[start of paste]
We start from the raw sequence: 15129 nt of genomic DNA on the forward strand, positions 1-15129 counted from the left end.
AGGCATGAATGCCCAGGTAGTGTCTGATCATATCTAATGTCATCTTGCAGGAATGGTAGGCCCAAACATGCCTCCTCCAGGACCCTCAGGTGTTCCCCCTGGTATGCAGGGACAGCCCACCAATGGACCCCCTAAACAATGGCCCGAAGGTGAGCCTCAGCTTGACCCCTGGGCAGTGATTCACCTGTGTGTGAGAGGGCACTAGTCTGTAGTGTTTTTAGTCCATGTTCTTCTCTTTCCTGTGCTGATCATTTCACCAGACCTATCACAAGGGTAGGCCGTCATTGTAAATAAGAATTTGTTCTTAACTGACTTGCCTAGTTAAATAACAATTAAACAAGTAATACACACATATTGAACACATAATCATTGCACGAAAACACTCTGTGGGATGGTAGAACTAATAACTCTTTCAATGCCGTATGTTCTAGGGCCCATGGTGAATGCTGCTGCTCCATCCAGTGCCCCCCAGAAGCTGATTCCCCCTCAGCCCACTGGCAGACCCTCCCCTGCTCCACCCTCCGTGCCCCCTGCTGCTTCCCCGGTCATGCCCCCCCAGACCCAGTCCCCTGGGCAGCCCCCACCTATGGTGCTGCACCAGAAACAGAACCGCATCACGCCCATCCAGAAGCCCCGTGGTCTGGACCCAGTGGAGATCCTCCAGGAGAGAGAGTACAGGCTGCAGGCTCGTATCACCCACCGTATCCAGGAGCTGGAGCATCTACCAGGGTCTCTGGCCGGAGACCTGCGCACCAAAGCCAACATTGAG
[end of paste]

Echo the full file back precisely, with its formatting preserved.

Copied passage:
We start from the raw sequence: 15129 nt of genomic DNA on the forward strand, positions 1-15129 counted from the left end.
AGGCATGAATGCCCAGGTAGTGTCTGATCATATCTAATGTCATCTTGCAGGAATGGTAGGCCCAAACATGCCTCCTCCAGGACCCTCAGGTGTTCCCCCTGGTATGCAGGGACAGCCCACCAATGGACCCCCTAAACAATGGCCCGAAGGTGAGCCTCAGCTTGACCCCTGGGCAGTGATTCACCTGTGTGTGAGAGGGCACTAGTCTGTAGTGTTTTTAGTCCATGTTCTTCTCTTTCCTGTGCTGATCATTTCACCAGACCTATCACAAGGGTAGGCCGTCATTGTAAATAAGAATTTGTTCTTAACTGACTTGCCTAGTTAAATAACAATTAAACAAGTAATACACACATATTGAACACATAATCATTGCACGAAAACACTCTGTGGGATGGTAGAACTAATAACTCTTTCAATGCCGTATGTTCTAGGGCCCATGGTGAATGCTGCTGCTCCATCCAGTGCCCCCCAGAAGCTGATTCCCCCTCAGCCCACTGGCAGACCCTCCCCTGCTCCACCCTCCGTGCCCCCTGCTGCTTCCCCGGTCATGCCCCCCCAGACCCAGTCCCCTGGGCAGCCCCCACCTATGGTGCTGCACCAGAAACAGAACCGCATCACGCCCATCCAGAAGCCCCGTGGTCTGGACCCAGTGGAGATCCTCCAGGAGAGAGAGTACAGGCTGCAGGCTCGTATCACCCACCGTATCCAGGAGCTGGAGCATCTACCAGGGTCTCTGGCCGGAGACCTGCGCACCAAAGCCAACATTGAG